In this case White -- not being aware that the formation is symmetrical -- has the option of creating the following cycle on her own:
:w1: :b2: :wc: :b1: :w2: :bc: ...

:b2: is ENFORCED, as :w1: was an atari.
:wc: enables :w2: that would be an atari.
However, :wc: also enabled :b1: . Therefore, Black is free to continue with playing a GENUINE move, as the danger of his group becoming captured after :w2: has vanished.

Half the length of this cycle (= 3) is an ODD number, which means that the RIGHT to initiate one of these halves alternates between both players.
The transition from the first half of this cycle to the second one is NOT forced. This means that the cycle is an OPTIONAL one.


Thus, Black would like the sequence :w1: :b2: :wc: :b91: more, with :b91: being tenuki.
White may be able to continue with :w2: :b1: :wc: :b93: , with :b93: being tenuki again. You you will easily recognise that White -- in principle -- simply continues with a meaningless local sequence, while Black is able to play several moves in a row elsewhere.

----------------------------------

##### :wt: :bt: #####

Black knows from above that starting with :b1: will not lead to success. Thus, he will refrain from doing so.

In this case White -- not being aware that the formation is symmetrical -- has the dream of creating the following cycle on her own:
:w1: :b2: :wt: :bt: :w2: :b1: :wt: :bt: ...

:b2: is ENFORCED, as :w1: was an atari.
:wt: is mandatory for becoming able to play :w2: that would be an atari. However, :wt: is NOT the ONLY precondition that must be fulfilled to really being able to do so!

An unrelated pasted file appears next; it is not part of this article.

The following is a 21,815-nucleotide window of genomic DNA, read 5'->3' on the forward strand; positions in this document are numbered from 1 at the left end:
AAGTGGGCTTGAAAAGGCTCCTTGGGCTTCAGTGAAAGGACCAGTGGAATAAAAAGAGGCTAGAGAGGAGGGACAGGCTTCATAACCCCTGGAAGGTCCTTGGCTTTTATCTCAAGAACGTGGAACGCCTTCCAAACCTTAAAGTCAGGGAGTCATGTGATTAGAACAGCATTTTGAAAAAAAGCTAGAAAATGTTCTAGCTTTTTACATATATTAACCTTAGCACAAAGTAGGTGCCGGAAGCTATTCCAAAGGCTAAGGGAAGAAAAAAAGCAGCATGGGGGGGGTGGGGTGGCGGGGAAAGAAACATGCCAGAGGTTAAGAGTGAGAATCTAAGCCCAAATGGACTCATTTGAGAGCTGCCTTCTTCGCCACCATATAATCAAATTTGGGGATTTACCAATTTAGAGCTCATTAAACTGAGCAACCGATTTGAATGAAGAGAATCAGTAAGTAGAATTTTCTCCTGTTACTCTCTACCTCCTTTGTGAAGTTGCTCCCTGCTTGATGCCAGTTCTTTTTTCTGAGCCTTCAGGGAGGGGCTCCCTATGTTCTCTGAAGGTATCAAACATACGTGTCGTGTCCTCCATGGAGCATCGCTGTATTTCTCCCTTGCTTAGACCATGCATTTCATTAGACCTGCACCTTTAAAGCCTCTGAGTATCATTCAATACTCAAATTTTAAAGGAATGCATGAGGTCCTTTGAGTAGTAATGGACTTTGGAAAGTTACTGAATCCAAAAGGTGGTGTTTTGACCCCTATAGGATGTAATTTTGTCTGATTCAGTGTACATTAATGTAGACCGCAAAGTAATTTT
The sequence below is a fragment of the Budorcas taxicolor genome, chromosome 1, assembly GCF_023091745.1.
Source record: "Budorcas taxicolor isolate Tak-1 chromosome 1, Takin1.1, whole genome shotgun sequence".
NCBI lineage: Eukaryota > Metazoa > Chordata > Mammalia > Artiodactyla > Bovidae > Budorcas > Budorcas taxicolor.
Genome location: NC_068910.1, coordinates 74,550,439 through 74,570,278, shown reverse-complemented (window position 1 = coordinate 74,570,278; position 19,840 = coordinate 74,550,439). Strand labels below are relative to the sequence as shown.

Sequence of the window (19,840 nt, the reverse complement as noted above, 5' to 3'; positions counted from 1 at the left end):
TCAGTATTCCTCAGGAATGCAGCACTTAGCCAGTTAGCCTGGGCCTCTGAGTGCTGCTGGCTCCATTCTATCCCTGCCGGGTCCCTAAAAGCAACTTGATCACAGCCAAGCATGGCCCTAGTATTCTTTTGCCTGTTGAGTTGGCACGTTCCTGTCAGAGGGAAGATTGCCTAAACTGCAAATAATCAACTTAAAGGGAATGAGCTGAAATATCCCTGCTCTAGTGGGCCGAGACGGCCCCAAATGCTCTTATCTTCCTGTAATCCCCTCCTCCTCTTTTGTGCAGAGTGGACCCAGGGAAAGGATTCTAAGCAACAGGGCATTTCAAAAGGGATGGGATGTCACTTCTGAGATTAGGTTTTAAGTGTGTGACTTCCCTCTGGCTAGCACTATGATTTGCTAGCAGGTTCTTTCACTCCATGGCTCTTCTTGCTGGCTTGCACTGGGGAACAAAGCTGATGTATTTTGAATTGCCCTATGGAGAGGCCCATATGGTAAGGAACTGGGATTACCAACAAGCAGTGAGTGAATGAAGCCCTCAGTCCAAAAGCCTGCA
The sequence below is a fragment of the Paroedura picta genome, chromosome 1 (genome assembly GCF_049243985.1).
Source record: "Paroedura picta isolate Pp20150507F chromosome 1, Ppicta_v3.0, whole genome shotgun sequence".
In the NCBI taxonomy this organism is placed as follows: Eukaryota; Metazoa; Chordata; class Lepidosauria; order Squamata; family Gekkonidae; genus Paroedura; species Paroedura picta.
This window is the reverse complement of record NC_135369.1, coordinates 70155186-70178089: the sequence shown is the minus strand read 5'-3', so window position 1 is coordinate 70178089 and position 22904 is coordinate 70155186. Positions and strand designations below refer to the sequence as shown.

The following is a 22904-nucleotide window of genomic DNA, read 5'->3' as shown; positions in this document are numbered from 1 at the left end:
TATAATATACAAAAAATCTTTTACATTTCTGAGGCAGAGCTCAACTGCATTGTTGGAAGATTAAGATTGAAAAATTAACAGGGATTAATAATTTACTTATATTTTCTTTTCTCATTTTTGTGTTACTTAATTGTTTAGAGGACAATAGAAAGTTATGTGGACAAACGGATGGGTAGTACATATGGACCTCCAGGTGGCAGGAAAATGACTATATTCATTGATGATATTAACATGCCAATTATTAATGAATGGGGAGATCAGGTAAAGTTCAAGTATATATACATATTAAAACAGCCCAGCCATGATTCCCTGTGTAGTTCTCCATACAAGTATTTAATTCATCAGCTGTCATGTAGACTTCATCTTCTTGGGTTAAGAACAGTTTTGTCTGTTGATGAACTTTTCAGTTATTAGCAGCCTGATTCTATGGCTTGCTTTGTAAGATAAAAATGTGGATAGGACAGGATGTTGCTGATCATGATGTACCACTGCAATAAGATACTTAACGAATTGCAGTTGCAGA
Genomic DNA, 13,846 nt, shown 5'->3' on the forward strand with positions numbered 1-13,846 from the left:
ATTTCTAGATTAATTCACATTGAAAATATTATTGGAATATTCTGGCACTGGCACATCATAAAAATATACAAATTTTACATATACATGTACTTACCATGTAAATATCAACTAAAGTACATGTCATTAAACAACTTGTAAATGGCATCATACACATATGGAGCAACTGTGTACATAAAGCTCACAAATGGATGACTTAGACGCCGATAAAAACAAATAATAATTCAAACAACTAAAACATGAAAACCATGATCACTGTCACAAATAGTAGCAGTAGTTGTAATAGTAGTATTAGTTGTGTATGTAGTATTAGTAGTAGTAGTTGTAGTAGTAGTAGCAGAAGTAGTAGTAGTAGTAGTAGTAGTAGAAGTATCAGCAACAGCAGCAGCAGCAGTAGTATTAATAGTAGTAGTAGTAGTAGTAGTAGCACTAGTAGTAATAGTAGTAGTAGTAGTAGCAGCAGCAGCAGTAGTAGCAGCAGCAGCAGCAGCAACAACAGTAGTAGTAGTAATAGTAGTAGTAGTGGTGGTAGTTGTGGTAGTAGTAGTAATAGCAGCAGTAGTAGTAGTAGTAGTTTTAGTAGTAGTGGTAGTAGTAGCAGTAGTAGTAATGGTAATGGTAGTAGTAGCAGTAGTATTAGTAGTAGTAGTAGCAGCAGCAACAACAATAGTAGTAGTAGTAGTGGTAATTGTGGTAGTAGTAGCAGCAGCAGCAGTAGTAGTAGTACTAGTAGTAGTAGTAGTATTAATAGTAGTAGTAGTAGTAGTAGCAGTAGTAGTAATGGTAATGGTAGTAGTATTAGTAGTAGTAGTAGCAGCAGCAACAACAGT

:bt: is mandatory for becoming able to play :b1: , if Black ever wanted to do so (but which is very hazardous to assume).
All former ko bans have been lifted, so White is able to play :w2:, starting another have of White's desired cycle, with both ko-shapes interchanged.

However, is was Black's move :bt: that FINALLY made :w2: a valid move. Black knows for sure that White is hindered to play :w2: without.
Therefore, Black likes the sequence :w1: :b2: :wt: :b91: more, as there is no danger of his group becoming captured.

By capturing once into a DOUBLE-ko, White stops herself from being able to capture into that DOUBLE-ko ever again -- in principle.
There will will be NO cycle, unless Black co-operates. Thus, such cycle will be an OPTIONAL one.



+++++++++++++++++++++++++++++++

DOUBLE-ko & LARGE eye


Click Here To Show Diagram Code
[go]$$B
$$ +--------------------------
$$ | . O . O X O . . O O X . .
$$ | O O O X X O X X X O X . .
$$ | X O X . X O O . . O X . .
$$ | . X X X X O O O O O X . .
$$ | X X O O O O X X X X X . .
$$ | O O O X X X X . . . . . .
$$ | X X X X . . . . . . . . .
$$ | . . . . . . . . . . . . .
$$ | . . . . . . . . . . . . .[/go]

Black knows from above that starting with :b1: will not lead to success. Thus, he will refrain from doing so, and play :b91: into White's LARGE eye at the right, instead.